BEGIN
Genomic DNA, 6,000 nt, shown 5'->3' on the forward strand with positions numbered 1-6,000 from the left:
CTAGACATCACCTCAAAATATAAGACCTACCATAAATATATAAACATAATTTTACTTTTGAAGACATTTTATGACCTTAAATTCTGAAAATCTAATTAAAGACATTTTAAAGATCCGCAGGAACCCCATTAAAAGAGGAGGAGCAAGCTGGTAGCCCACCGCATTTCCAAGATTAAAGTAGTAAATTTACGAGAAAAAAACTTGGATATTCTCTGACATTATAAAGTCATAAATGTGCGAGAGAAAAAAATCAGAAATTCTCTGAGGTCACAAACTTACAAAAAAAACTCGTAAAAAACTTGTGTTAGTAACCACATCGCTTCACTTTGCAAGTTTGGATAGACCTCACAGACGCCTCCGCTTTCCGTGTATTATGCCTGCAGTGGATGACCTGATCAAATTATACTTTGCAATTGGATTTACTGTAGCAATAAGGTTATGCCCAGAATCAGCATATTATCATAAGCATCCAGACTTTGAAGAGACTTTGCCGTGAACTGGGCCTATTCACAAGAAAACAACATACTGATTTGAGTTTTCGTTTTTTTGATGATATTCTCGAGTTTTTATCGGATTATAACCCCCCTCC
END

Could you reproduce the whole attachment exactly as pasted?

Genomic DNA, 6,000 nt, shown 5'->3' on the forward strand with positions numbered 1-6,000 from the left:
CTAGACATCACCTCAAAATATAAGACCTACCATAAATATATAAACATAATTTTACTTTTGAAGACATTTTATGACCTTAAATTCTGAAAATCTAATTAAAGACATTTTAAAGATCCGCAGGAACCCCATTAAAAGAGGAGGAGCAAGCTGGTAGCCCACCGCATTTCCAAGATTAAAGTAGTAAATTTACGAGAAAAAAACTTGGATATTCTCTGACATTATAAAGTCATAAATGTGCGAGAGAAAAAAATCAGAAATTCTCTGAGGTCACAAACTTACAAAAAAAACTCGTAAAAAACTTGTGTTAGTAACCACATCGCTTCACTTTGCAAGTTTGGATAGACCTCACAGACGCCTCCGCTTTCCGTGTATTATGCCTGCAGTGGATGACCTGATCAAATTATACTTTGCAATTGGATTTACTGTAGCAATAAGGTTATGCCCAGAATCAGCATATTATCATAAGCATCCAGACTTTGAAGAGACTTTGCCGTGAACTGGGCCTATTCACAAGAAAACAACATACTGATTTGAGTTTTCGTTTTTTTGATGATATTCTCGAGTTTTTATCGGATTATAACCCCCCTCC